workshop

The Drink Water Instead Experiment

(Flowers at the Bobbio Centre)

I’ve been reading The Power of Habit by Charles Duhigg. (Not actually reading but listening to it on a long car journey.) I am really interested in the studies he talks about around habits. I want to use the book to practice intentionally changing a particular habit – eating pastries. It’s a very interesting book and very easy to listen to.

(And more…)

Earlier this year Linda and I were talking about habits and I was complaining about how hard it is to break bad habits, why is it never as hard to break good habits… ? And then I remembered recycling. At home we have a recycle bin and most of the plastics, all of the paper, tin cans and shampoo bottles go in there and get collected every fortnight. The glass bottles and jars have to go to the supermarket recycle bins. Plastic bags, batteries, bulbs, scrap metal and books go to the recycle center in Bray. A straight forward enough routine, once you get used to it. I didn’t consider it a habit until I was away from home.

(Magheramore Beach)

When we were travelling through France my recycle routine was very different. The only recycle bins were those for glass bottles and newspapers. Everything else went into the rubbish bins. In the beginning I saved the plastics and the tins and I snuck any receipts into the newspaper recycle bin because I really, really didn’t want to put what I considered recycling into a rubbish bin. The day came when my saved recycling was taking up too much space and I had to dump it. It was much harder than I thought it would be. I felt terrible… of course I did, breaking a habit feels terrible. It is just as hard to break a good habit as it is to break a bad habit. So is it just as easy to start a good habit as it is to start a bad habit?

(Stop. Now what?)

The Power of Habit book describes the basic constituents of a habit, good or bad. There’s the Cue. In my recycle habit that’s a newly empty plastic container in my hand. Then there’s the Routine. That’s me putting my empty container in my recycle bin and pushing my bin to the front garden on recycle collection days. Then there’s the Reward. When I take care of the recycling I feel like I’m taking care of the earth, that’s a big reward. This belief actually strengthens the habit setup but it was also the belief that led me to the habit.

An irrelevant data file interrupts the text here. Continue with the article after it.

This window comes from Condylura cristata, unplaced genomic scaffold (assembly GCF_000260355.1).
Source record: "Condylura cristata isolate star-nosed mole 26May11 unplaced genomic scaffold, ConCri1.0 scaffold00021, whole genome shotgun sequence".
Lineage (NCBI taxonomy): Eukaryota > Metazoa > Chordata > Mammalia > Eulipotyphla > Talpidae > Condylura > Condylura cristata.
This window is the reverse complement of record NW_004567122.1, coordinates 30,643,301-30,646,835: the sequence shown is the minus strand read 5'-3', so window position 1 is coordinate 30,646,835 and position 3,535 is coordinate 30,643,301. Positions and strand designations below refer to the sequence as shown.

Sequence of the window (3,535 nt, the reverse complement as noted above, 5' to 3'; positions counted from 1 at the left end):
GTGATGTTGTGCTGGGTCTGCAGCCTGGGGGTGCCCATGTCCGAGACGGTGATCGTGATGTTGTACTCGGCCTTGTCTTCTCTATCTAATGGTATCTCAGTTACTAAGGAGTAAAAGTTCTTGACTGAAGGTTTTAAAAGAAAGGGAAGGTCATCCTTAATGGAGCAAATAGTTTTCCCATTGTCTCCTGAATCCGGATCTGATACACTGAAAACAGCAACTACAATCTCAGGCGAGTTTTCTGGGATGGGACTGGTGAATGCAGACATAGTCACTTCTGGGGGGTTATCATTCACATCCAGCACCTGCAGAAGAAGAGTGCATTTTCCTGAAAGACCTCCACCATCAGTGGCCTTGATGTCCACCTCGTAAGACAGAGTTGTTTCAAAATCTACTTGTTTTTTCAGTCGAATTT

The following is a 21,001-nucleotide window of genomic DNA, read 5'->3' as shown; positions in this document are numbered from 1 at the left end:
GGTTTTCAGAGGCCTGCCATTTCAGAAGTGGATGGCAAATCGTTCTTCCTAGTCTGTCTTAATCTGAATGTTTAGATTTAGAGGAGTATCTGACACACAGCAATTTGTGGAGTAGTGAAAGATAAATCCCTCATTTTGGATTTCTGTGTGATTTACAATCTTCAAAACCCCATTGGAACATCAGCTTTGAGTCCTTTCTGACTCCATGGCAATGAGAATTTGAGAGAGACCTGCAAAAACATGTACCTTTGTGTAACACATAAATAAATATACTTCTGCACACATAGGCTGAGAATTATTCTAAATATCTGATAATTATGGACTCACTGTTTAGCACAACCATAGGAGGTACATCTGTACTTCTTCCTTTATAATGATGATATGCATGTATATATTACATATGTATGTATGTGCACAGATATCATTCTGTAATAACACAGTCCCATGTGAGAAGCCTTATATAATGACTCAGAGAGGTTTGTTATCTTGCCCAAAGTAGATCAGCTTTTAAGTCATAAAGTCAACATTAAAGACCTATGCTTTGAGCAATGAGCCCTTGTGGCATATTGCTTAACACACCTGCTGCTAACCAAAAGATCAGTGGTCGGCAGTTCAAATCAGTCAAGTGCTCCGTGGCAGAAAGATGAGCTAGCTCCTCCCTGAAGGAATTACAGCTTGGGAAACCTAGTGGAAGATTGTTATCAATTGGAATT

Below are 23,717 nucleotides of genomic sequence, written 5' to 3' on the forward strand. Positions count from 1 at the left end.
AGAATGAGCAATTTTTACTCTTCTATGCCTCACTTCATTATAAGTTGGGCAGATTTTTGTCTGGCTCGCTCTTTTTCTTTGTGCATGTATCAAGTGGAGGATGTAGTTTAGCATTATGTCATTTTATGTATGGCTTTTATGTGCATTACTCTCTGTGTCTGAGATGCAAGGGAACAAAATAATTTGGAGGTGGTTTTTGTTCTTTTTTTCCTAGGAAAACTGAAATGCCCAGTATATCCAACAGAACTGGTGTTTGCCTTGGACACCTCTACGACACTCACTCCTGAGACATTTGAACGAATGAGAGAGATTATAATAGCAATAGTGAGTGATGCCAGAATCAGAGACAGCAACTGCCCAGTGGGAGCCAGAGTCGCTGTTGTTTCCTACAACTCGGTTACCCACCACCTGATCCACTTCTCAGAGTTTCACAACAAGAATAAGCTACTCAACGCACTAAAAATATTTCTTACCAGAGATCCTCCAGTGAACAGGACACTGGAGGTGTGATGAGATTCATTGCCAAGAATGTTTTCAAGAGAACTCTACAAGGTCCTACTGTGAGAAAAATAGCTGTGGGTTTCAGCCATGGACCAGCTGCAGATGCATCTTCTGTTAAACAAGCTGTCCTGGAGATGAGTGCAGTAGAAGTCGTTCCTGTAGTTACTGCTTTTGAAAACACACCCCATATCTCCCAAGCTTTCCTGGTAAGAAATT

(Shade at the Bobbio Centre)

What about my eating pastries (or biscuits) habit? Using the information from the book, first, I need to recognize the Cue. What is it that tells me I have to have a pastry? I’m still working on this but so far I’ve come up with comforting, when I need comfort I reach for the sweetness of a pastry or a biscuit. Next I need to set up the new Routine. I want to replace the sweetness with water. It would be so good for me to up my intake of water and it might just fill me up. Walk to sink, pour water into glass and Drink Water. Next comes the Reward. What is the reward? At the moment the reward is the taste of the pastry which seems to provide temporary comfort. I do have a useful belief that sugar is not good for me. And another belief that water is good for me. Also, I have a strong desire (like, I really, really want) to live for at least another forty years (I’m almost 58 now) so everything I can do to take care of my health is important to me because from what I hear illness in old age sucks. So if I’m lucky enough to get my forty years I want my old age to sparkle. Actually, I want every day to sparkle with good health. By combining all those beliefs and desires my Reward becomes, I feel like I’m creating a life where I can sparkle all the way to sparkling old age. Ok I’m ready to do this!

(The Reward)

As well as going public here I’ll be sharing the outcome of this experiment at the Nurture in Nature Retreat because attending one nurturing weekend is great but we’d like to help everyone set up habits to nurture you for the rest of your life. (Of course I’m also selfishly using the retreat to make myself accountable to others because that will strengthen my resolve.)

(Cutting off the seed-head)

There’s loads of different theories about how long it takes to make a habit stick. Is it 21 days or 66 days? I have 49 days… is it possible for me to change my pastry habit in 49 days? I’ll let you know.

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